• May cause difficulty in concentrating;
  • The jaw becomes tight and tense as women keep the mouth piece in, which then affects the tension through the pelvis;

Some additional information can be found at this link:

Nitrous Oxide – Clinical Implications – CLICK HERE

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Sterile Water Injections

Sterile water injections were first mentioned back in 1885 when Dr. William Halsted wrote: “the skin can be completely anesthetized to any extent by cutaneous injections of water.”

Injections of sterile water into four spots just under the skin over the sacrum have now started to be offered as pain relief for back pain in some hospitals around Australia.

There is not a great deal of research or evidence on this method of pain relief and there has been varied feedback from women who have used this form of pain relief.

Sterile water injections provide effective back pain relief (as opposed to pain relief from contractions) and can last anywhere from 45 minutes up to two hours and can be repeated.

The injections are usually administered by two midwives during a contraction.

There have not been any recorded side-effects to having sterile water injections other than a burning / stinging sensation upon injection at the site lasting for a few seconds.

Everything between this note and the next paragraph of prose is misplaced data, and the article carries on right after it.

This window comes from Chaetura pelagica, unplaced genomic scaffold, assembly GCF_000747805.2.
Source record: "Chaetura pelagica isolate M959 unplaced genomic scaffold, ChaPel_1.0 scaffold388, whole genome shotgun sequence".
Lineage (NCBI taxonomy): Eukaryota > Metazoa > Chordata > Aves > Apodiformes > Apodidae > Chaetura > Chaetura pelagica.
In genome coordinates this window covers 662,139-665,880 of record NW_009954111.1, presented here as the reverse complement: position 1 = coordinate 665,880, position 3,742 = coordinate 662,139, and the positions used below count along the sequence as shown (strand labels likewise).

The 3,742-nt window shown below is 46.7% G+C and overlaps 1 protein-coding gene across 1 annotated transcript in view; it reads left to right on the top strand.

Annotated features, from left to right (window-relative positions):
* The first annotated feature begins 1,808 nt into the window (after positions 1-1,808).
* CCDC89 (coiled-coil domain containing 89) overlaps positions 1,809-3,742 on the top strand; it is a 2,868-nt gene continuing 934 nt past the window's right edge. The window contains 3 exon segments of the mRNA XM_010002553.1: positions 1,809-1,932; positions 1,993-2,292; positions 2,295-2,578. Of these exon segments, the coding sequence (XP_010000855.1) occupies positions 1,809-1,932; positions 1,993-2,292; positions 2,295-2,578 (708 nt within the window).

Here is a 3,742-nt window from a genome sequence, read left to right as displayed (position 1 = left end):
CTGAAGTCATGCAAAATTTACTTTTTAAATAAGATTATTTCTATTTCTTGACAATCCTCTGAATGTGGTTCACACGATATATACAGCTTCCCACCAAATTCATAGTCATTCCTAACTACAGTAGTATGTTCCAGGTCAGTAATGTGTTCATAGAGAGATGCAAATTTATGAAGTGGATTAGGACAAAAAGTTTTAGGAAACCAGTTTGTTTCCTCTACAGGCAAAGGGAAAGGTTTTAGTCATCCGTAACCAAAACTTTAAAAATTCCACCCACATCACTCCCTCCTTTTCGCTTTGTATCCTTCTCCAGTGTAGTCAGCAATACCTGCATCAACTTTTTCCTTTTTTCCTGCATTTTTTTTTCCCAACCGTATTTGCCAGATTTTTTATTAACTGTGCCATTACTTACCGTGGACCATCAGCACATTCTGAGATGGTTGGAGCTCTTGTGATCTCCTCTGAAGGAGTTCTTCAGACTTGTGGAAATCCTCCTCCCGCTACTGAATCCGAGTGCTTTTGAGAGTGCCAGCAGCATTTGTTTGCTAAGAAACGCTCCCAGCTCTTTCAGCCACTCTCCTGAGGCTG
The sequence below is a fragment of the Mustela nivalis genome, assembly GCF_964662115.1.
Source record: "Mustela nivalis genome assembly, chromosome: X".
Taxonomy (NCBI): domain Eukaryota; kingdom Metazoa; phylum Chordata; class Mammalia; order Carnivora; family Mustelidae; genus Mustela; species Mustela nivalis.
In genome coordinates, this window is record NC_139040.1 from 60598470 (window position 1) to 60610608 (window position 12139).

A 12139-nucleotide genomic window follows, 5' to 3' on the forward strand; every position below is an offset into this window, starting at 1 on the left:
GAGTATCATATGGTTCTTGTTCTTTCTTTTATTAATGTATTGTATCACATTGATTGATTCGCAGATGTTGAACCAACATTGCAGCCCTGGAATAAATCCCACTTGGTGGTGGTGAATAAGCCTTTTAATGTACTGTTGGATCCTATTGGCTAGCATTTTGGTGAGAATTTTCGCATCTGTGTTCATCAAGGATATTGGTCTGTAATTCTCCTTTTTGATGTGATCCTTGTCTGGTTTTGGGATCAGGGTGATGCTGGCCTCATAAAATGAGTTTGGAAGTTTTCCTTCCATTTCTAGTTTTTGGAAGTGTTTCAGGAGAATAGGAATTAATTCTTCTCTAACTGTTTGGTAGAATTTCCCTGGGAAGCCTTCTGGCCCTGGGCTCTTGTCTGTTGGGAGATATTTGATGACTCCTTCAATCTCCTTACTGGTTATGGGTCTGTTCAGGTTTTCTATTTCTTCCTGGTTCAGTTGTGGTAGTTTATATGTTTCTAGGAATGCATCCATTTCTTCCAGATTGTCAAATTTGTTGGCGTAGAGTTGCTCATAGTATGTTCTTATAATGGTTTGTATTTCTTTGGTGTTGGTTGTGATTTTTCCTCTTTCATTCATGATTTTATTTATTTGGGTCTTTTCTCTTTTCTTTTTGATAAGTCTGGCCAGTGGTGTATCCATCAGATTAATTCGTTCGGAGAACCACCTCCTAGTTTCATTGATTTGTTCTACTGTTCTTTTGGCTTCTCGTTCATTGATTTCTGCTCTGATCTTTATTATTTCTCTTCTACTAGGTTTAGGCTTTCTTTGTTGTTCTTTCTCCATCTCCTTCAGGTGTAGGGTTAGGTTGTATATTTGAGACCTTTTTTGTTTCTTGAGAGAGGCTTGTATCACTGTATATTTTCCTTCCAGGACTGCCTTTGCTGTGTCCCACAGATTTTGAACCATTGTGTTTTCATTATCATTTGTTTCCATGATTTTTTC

As the pain in the back subsides and the muscles relax this may assist in progressing labour and help a woman to cope better through her contractions.

Advantages

  • Usually has an immediate effect;
  • Does not affect the mind like drugs would;
  • Does not limit mobility;
  • Does not affect labour progress;
  • There are no known side effects to mother or baby;
  • Can be administered by midwives at any time;
  • Can be repeated as necessary;

Disadvantages

  • Can be quite painful for several seconds during injection;
  • No other disadvantages have been recorded.

What’s the evidence on using Sterile Water Injections – CLICK HERE

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Morphine and Pethidine

Morphine is a natural drug that is derived from the opium poppy. 

Pethidine is a narcotic drug (opioid) that is synthetically made, like heroin.

They both work to mimic your body’s own endorphins; however, they are highly addictive (although this will not occur with the limited use during labour).